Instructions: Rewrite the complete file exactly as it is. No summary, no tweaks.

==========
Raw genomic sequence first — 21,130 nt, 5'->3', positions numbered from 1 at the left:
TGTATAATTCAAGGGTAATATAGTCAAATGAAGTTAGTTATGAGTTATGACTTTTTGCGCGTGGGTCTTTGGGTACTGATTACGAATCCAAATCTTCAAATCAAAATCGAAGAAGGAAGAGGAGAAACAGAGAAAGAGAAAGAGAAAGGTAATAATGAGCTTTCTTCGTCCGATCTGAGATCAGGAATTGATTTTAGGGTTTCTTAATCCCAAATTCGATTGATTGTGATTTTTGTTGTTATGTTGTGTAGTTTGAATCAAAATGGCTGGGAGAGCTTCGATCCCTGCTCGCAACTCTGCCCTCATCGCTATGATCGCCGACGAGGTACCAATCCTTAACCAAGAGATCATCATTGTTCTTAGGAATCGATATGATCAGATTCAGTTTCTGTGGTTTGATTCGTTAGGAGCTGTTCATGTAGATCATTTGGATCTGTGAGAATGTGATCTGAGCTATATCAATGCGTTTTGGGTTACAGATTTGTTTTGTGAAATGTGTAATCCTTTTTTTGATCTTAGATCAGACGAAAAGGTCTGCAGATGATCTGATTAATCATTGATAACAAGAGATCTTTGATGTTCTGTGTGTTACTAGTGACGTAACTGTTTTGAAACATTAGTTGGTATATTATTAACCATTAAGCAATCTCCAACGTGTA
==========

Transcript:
Raw genomic sequence first — 21,130 nt, 5'->3', positions numbered from 1 at the left:
TGTATAATTCAAGGGTAATATAGTCAAATGAAGTTAGTTATGAGTTATGACTTTTTGCGCGTGGGTCTTTGGGTACTGATTACGAATCCAAATCTTCAAATCAAAATCGAAGAAGGAAGAGGAGAAACAGAGAAAGAGAAAGAGAAAGGTAATAATGAGCTTTCTTCGTCCGATCTGAGATCAGGAATTGATTTTAGGGTTTCTTAATCCCAAATTCGATTGATTGTGATTTTTGTTGTTATGTTGTGTAGTTTGAATCAAAATGGCTGGGAGAGCTTCGATCCCTGCTCGCAACTCTGCCCTCATCGCTATGATCGCCGACGAGGTACCAATCCTTAACCAAGAGATCATCATTGTTCTTAGGAATCGATATGATCAGATTCAGTTTCTGTGGTTTGATTCGTTAGGAGCTGTTCATGTAGATCATTTGGATCTGTGAGAATGTGATCTGAGCTATATCAATGCGTTTTGGGTTACAGATTTGTTTTGTGAAATGTGTAATCCTTTTTTTGATCTTAGATCAGACGAAAAGGTCTGCAGATGATCTGATTAATCATTGATAACAAGAGATCTTTGATGTTCTGTGTGTTACTAGTGACGTAACTGTTTTGAAACATTAGTTGGTATATTATTAACCATTAAGCAATCTCCAACGTGTA